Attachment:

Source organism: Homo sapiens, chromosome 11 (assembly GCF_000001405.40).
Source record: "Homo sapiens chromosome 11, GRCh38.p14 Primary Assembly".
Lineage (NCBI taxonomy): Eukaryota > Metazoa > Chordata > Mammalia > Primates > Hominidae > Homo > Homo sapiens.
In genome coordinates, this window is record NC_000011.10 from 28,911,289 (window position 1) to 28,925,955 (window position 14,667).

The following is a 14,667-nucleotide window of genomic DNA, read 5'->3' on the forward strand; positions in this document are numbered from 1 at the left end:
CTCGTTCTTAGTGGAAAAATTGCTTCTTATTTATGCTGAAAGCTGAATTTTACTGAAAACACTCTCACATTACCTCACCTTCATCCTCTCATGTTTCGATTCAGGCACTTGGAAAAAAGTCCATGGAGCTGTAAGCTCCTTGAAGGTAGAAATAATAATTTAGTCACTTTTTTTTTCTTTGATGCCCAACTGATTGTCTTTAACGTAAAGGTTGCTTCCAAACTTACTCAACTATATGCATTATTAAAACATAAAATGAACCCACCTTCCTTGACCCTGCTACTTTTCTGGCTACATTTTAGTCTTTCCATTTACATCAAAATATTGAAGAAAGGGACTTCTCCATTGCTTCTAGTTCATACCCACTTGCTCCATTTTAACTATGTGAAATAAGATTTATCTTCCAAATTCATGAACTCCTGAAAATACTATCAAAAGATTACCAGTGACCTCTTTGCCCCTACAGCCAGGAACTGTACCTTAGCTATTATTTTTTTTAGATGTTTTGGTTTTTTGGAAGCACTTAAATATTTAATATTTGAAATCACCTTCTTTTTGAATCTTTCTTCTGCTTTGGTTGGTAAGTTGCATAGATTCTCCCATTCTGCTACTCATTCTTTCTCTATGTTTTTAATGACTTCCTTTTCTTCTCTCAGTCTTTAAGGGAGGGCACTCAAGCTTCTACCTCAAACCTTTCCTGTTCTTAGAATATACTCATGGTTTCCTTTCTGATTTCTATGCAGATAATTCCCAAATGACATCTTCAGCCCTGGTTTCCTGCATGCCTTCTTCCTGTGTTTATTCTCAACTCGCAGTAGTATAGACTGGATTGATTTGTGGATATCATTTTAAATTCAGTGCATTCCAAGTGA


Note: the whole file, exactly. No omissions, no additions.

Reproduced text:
Source organism: Homo sapiens, chromosome 11 (assembly GCF_000001405.40).
Source record: "Homo sapiens chromosome 11, GRCh38.p14 Primary Assembly".
Lineage (NCBI taxonomy): Eukaryota > Metazoa > Chordata > Mammalia > Primates > Hominidae > Homo > Homo sapiens.
In genome coordinates, this window is record NC_000011.10 from 28,911,289 (window position 1) to 28,925,955 (window position 14,667).

The following is a 14,667-nucleotide window of genomic DNA, read 5'->3' on the forward strand; positions in this document are numbered from 1 at the left end:
CTCGTTCTTAGTGGAAAAATTGCTTCTTATTTATGCTGAAAGCTGAATTTTACTGAAAACACTCTCACATTACCTCACCTTCATCCTCTCATGTTTCGATTCAGGCACTTGGAAAAAAGTCCATGGAGCTGTAAGCTCCTTGAAGGTAGAAATAATAATTTAGTCACTTTTTTTTTCTTTGATGCCCAACTGATTGTCTTTAACGTAAAGGTTGCTTCCAAACTTACTCAACTATATGCATTATTAAAACATAAAATGAACCCACCTTCCTTGACCCTGCTACTTTTCTGGCTACATTTTAGTCTTTCCATTTACATCAAAATATTGAAGAAAGGGACTTCTCCATTGCTTCTAGTTCATACCCACTTGCTCCATTTTAACTATGTGAAATAAGATTTATCTTCCAAATTCATGAACTCCTGAAAATACTATCAAAAGATTACCAGTGACCTCTTTGCCCCTACAGCCAGGAACTGTACCTTAGCTATTATTTTTTTTAGATGTTTTGGTTTTTTGGAAGCACTTAAATATTTAATATTTGAAATCACCTTCTTTTTGAATCTTTCTTCTGCTTTGGTTGGTAAGTTGCATAGATTCTCCCATTCTGCTACTCATTCTTTCTCTATGTTTTTAATGACTTCCTTTTCTTCTCTCAGTCTTTAAGGGAGGGCACTCAAGCTTCTACCTCAAACCTTTCCTGTTCTTAGAATATACTCATGGTTTCCTTTCTGATTTCTATGCAGATAATTCCCAAATGACATCTTCAGCCCTGGTTTCCTGCATGCCTTCTTCCTGTGTTTATTCTCAACTCGCAGTAGTATAGACTGGATTGATTTGTGGATATCATTTTAAATTCAGTGCATTCCAAGTGA